Life in the Thirteen Colonies

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What is the significance of the Headright System?

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Domenick Franecki eNotes educator | Certified Educator

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The headright system, initiated in colonial Virginia in 1618 and later used in other American colonies, was a means of encouraging settlement when labor was badly needed to grow tobacco and other crops. At first, settlers were given two headrights of land, each measuring 50 acres, while immigrants were granted one headright. If settlers paid for the passage of another person, including that of a slave, to the colony, they would also receive a headright. 

The significance of this system is that it encouraged the settlement of indentured servants (whose passage to the New World was paid for in return for 2–7 years of labor) and the importation of slaves into Virginia and other colonies. Over time, slavery increased, as did the differences between indentured servants and wealthy white plantation owners who were able to amass large tracts of land. This tension precipitated Bacon's Rebellion of 1676, an uprising of landless whites against the white elite in Virginia, and the resulting turn to slavery as the dominant institution for growing crops in the colony.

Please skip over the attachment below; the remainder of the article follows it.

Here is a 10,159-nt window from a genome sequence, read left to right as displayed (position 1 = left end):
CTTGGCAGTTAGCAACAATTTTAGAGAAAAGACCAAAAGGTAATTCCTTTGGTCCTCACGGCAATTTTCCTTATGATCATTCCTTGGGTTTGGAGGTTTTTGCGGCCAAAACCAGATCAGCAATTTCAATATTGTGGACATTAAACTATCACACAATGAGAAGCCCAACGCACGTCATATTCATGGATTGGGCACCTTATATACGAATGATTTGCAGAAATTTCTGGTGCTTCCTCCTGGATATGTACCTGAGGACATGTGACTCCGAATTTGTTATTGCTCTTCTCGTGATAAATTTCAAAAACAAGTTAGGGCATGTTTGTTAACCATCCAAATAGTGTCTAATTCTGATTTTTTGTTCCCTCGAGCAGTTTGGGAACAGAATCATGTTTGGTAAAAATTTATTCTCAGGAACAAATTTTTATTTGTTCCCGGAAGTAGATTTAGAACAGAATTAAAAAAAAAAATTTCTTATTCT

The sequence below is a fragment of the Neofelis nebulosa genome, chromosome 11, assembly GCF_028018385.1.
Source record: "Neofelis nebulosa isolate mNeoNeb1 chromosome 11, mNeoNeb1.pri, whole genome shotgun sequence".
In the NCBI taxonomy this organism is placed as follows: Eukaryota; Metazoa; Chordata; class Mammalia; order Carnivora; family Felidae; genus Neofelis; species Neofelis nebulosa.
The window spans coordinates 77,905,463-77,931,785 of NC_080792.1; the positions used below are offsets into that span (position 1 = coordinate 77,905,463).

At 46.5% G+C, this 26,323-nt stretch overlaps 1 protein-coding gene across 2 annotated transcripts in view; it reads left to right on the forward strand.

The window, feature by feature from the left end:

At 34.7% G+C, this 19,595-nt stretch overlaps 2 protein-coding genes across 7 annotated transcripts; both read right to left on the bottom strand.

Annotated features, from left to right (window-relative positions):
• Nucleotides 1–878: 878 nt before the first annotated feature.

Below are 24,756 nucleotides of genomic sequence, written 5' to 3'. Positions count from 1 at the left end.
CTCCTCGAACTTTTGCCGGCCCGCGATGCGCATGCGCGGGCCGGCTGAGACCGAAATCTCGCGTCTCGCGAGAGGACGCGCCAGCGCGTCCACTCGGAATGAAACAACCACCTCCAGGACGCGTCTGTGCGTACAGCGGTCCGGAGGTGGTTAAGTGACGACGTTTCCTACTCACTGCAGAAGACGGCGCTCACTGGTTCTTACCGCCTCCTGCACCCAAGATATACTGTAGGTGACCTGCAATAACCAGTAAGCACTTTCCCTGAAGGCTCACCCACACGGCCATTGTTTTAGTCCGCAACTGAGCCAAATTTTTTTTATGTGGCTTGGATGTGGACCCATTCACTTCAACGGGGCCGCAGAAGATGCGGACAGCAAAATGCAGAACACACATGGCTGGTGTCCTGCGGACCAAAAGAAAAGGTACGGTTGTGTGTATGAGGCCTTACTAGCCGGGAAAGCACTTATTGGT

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Kelvin Brakus eNotes educator | Certified Educator

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When the colonists settled in America, they faced an extreme labour shortage. As a result, in 1617, the Headright system was introduced by the Virginia Company to encourage people to emigrate to America and begin the cultivation of the tobacco plant. In essence, the system worked by giving 50 acres of land to each immigrant who paid their passage to the colonies. This system had some important consequences:

  • The population of the Maryland and Virginia colonies grew considerably as a result of the Headright System. 
  • Existing settlers (called planters) often paid for other people to come to Virginia in return for their service. This is called indentured servitude and enabled settlers to grow very wealthy off the labour of others and dramatically increase their landholdings.
  • Indentured servants rarely lived long enough to receive their freedom dues. For the 40 percent who did, wealthy planters often gave them land in the west of the colonies which was mountainous, less arable and threatened by Indians. This created an angry and impoverished class of pioneer farmers who threatened the planters with rebellion. 
  • This paved the way for the widespread adoption of slavery. After Bacon's Rebellion in 1676, planters turned to slaves, instead of indentured servants. They were easier to control, were not entitled to freedom dues and were much cheaper to transport to the colonies. 


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